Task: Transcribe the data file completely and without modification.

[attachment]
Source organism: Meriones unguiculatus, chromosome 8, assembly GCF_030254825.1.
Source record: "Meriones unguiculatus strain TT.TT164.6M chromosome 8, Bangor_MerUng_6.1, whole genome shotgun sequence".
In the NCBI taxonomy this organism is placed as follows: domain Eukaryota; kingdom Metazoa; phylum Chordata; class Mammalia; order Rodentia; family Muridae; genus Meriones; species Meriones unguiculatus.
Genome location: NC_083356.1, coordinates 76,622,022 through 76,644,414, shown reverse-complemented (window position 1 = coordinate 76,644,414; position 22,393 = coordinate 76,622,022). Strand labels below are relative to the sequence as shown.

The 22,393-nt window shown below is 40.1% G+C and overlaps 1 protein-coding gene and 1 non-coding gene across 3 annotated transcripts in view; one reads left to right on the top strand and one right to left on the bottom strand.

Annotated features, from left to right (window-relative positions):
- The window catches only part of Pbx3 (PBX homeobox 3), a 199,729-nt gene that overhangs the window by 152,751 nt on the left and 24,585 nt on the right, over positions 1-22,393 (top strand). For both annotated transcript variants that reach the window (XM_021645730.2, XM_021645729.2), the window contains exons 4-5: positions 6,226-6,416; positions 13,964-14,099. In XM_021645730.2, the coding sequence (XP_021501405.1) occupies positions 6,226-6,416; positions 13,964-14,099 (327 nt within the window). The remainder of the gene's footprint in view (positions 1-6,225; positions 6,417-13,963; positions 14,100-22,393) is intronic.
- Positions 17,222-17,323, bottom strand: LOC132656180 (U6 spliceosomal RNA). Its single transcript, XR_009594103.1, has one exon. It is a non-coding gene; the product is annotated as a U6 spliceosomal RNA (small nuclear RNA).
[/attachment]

Source organism: Meriones unguiculatus, chromosome 8, assembly GCF_030254825.1.
Source record: "Meriones unguiculatus strain TT.TT164.6M chromosome 8, Bangor_MerUng_6.1, whole genome shotgun sequence".
In the NCBI taxonomy this organism is placed as follows: domain Eukaryota; kingdom Metazoa; phylum Chordata; class Mammalia; order Rodentia; family Muridae; genus Meriones; species Meriones unguiculatus.
Genome location: NC_083356.1, coordinates 76,622,022 through 76,644,414, shown reverse-complemented (window position 1 = coordinate 76,644,414; position 22,393 = coordinate 76,622,022). Strand labels below are relative to the sequence as shown.

The 22,393-nt window shown below is 40.1% G+C and overlaps 1 protein-coding gene and 1 non-coding gene across 3 annotated transcripts in view; one reads left to right on the top strand and one right to left on the bottom strand.

Annotated features, from left to right (window-relative positions):
- The window catches only part of Pbx3 (PBX homeobox 3), a 199,729-nt gene that overhangs the window by 152,751 nt on the left and 24,585 nt on the right, over positions 1-22,393 (top strand). For both annotated transcript variants that reach the window (XM_021645730.2, XM_021645729.2), the window contains exons 4-5: positions 6,226-6,416; positions 13,964-14,099. In XM_021645730.2, the coding sequence (XP_021501405.1) occupies positions 6,226-6,416; positions 13,964-14,099 (327 nt within the window). The remainder of the gene's footprint in view (positions 1-6,225; positions 6,417-13,963; positions 14,100-22,393) is intronic.
- Positions 17,222-17,323, bottom strand: LOC132656180 (U6 spliceosomal RNA). Its single transcript, XR_009594103.1, has one exon. It is a non-coding gene; the product is annotated as a U6 spliceosomal RNA (small nuclear RNA).